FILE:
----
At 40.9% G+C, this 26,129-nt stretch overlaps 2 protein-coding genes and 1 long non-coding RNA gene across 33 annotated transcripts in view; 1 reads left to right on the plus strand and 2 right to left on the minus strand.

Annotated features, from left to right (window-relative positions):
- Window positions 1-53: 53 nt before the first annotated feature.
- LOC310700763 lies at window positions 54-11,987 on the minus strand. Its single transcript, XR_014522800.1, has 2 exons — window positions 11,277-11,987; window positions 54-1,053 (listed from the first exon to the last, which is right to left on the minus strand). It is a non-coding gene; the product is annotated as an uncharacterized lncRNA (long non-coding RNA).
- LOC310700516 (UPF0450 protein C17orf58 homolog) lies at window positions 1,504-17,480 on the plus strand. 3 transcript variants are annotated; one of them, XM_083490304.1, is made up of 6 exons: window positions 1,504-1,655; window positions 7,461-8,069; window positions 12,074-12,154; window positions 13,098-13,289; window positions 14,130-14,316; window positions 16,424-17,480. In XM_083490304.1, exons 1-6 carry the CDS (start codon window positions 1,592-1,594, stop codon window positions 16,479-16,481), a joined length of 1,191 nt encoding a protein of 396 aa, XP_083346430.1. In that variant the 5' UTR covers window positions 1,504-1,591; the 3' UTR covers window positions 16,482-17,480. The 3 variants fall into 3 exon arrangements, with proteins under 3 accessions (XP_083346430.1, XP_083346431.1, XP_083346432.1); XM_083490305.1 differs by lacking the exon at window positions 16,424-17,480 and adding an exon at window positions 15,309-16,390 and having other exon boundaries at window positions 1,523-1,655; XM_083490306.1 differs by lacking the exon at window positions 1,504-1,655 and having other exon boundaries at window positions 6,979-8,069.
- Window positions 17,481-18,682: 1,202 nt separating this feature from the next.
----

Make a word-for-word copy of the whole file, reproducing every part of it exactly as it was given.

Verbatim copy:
At 40.9% G+C, this 26,129-nt stretch overlaps 2 protein-coding genes and 1 long non-coding RNA gene across 33 annotated transcripts in view; 1 reads left to right on the plus strand and 2 right to left on the minus strand.

Annotated features, from left to right (window-relative positions):
- Window positions 1-53: 53 nt before the first annotated feature.
- LOC310700763 lies at window positions 54-11,987 on the minus strand. Its single transcript, XR_014522800.1, has 2 exons — window positions 11,277-11,987; window positions 54-1,053 (listed from the first exon to the last, which is right to left on the minus strand). It is a non-coding gene; the product is annotated as an uncharacterized lncRNA (long non-coding RNA).
- LOC310700516 (UPF0450 protein C17orf58 homolog) lies at window positions 1,504-17,480 on the plus strand. 3 transcript variants are annotated; one of them, XM_083490304.1, is made up of 6 exons: window positions 1,504-1,655; window positions 7,461-8,069; window positions 12,074-12,154; window positions 13,098-13,289; window positions 14,130-14,316; window positions 16,424-17,480. In XM_083490304.1, exons 1-6 carry the CDS (start codon window positions 1,592-1,594, stop codon window positions 16,479-16,481), a joined length of 1,191 nt encoding a protein of 396 aa, XP_083346430.1. In that variant the 5' UTR covers window positions 1,504-1,591; the 3' UTR covers window positions 16,482-17,480. The 3 variants fall into 3 exon arrangements, with proteins under 3 accessions (XP_083346430.1, XP_083346431.1, XP_083346432.1); XM_083490305.1 differs by lacking the exon at window positions 16,424-17,480 and adding an exon at window positions 15,309-16,390 and having other exon boundaries at window positions 1,523-1,655; XM_083490306.1 differs by lacking the exon at window positions 1,504-1,655 and having other exon boundaries at window positions 6,979-8,069.
- Window positions 17,481-18,682: 1,202 nt separating this feature from the next.